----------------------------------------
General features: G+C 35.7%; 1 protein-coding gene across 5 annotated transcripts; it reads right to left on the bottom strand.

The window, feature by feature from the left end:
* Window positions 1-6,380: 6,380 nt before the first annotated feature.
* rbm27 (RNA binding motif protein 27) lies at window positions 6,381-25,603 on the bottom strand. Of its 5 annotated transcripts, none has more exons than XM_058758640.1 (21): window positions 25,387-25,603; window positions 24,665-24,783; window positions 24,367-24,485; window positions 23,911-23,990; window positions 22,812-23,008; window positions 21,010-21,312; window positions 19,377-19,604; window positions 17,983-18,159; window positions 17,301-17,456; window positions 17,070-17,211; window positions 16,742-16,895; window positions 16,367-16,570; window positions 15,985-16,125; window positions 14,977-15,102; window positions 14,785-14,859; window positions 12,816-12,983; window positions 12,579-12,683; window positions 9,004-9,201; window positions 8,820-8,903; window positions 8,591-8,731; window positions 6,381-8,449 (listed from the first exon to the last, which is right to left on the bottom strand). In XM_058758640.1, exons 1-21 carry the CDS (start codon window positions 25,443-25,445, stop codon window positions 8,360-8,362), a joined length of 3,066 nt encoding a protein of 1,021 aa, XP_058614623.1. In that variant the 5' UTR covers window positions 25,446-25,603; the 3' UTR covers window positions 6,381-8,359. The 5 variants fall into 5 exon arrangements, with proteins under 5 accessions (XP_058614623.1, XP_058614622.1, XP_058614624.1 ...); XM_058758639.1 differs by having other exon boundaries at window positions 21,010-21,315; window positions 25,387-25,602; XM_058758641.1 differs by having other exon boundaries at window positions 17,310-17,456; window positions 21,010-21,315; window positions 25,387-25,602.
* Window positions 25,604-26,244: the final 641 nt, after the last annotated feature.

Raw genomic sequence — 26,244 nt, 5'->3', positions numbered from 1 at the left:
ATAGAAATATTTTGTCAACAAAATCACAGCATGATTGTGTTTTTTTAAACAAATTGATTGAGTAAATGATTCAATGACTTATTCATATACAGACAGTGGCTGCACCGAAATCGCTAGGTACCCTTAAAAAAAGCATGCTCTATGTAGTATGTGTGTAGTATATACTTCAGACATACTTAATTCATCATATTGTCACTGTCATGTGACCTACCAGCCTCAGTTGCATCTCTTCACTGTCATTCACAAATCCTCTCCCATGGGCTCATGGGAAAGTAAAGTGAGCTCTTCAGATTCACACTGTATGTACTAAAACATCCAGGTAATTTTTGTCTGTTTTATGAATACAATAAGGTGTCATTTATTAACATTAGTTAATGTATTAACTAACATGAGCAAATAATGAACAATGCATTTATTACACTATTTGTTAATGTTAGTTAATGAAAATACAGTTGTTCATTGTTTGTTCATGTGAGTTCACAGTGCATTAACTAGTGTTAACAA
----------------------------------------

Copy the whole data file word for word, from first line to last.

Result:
General features: G+C 35.7%; 1 protein-coding gene across 5 annotated transcripts; it reads right to left on the bottom strand.

The window, feature by feature from the left end:
* Window positions 1-6,380: 6,380 nt before the first annotated feature.
* rbm27 (RNA binding motif protein 27) lies at window positions 6,381-25,603 on the bottom strand. Of its 5 annotated transcripts, none has more exons than XM_058758640.1 (21): window positions 25,387-25,603; window positions 24,665-24,783; window positions 24,367-24,485; window positions 23,911-23,990; window positions 22,812-23,008; window positions 21,010-21,312; window positions 19,377-19,604; window positions 17,983-18,159; window positions 17,301-17,456; window positions 17,070-17,211; window positions 16,742-16,895; window positions 16,367-16,570; window positions 15,985-16,125; window positions 14,977-15,102; window positions 14,785-14,859; window positions 12,816-12,983; window positions 12,579-12,683; window positions 9,004-9,201; window positions 8,820-8,903; window positions 8,591-8,731; window positions 6,381-8,449 (listed from the first exon to the last, which is right to left on the bottom strand). In XM_058758640.1, exons 1-21 carry the CDS (start codon window positions 25,443-25,445, stop codon window positions 8,360-8,362), a joined length of 3,066 nt encoding a protein of 1,021 aa, XP_058614623.1. In that variant the 5' UTR covers window positions 25,446-25,603; the 3' UTR covers window positions 6,381-8,359. The 5 variants fall into 5 exon arrangements, with proteins under 5 accessions (XP_058614623.1, XP_058614622.1, XP_058614624.1 ...); XM_058758639.1 differs by having other exon boundaries at window positions 21,010-21,315; window positions 25,387-25,602; XM_058758641.1 differs by having other exon boundaries at window positions 17,310-17,456; window positions 21,010-21,315; window positions 25,387-25,602.
* Window positions 25,604-26,244: the final 641 nt, after the last annotated feature.

Raw genomic sequence — 26,244 nt, 5'->3', positions numbered from 1 at the left:
ATAGAAATATTTTGTCAACAAAATCACAGCATGATTGTGTTTTTTTAAACAAATTGATTGAGTAAATGATTCAATGACTTATTCATATACAGACAGTGGCTGCACCGAAATCGCTAGGTACCCTTAAAAAAAGCATGCTCTATGTAGTATGTGTGTAGTATATACTTCAGACATACTTAATTCATCATATTGTCACTGTCATGTGACCTACCAGCCTCAGTTGCATCTCTTCACTGTCATTCACAAATCCTCTCCCATGGGCTCATGGGAAAGTAAAGTGAGCTCTTCAGATTCACACTGTATGTACTAAAACATCCAGGTAATTTTTGTCTGTTTTATGAATACAATAAGGTGTCATTTATTAACATTAGTTAATGTATTAACTAACATGAGCAAATAATGAACAATGCATTTATTACACTATTTGTTAATGTTAGTTAATGAAAATACAGTTGTTCATTGTTTGTTCATGTGAGTTCACAGTGCATTAACTAGTGTTAACAA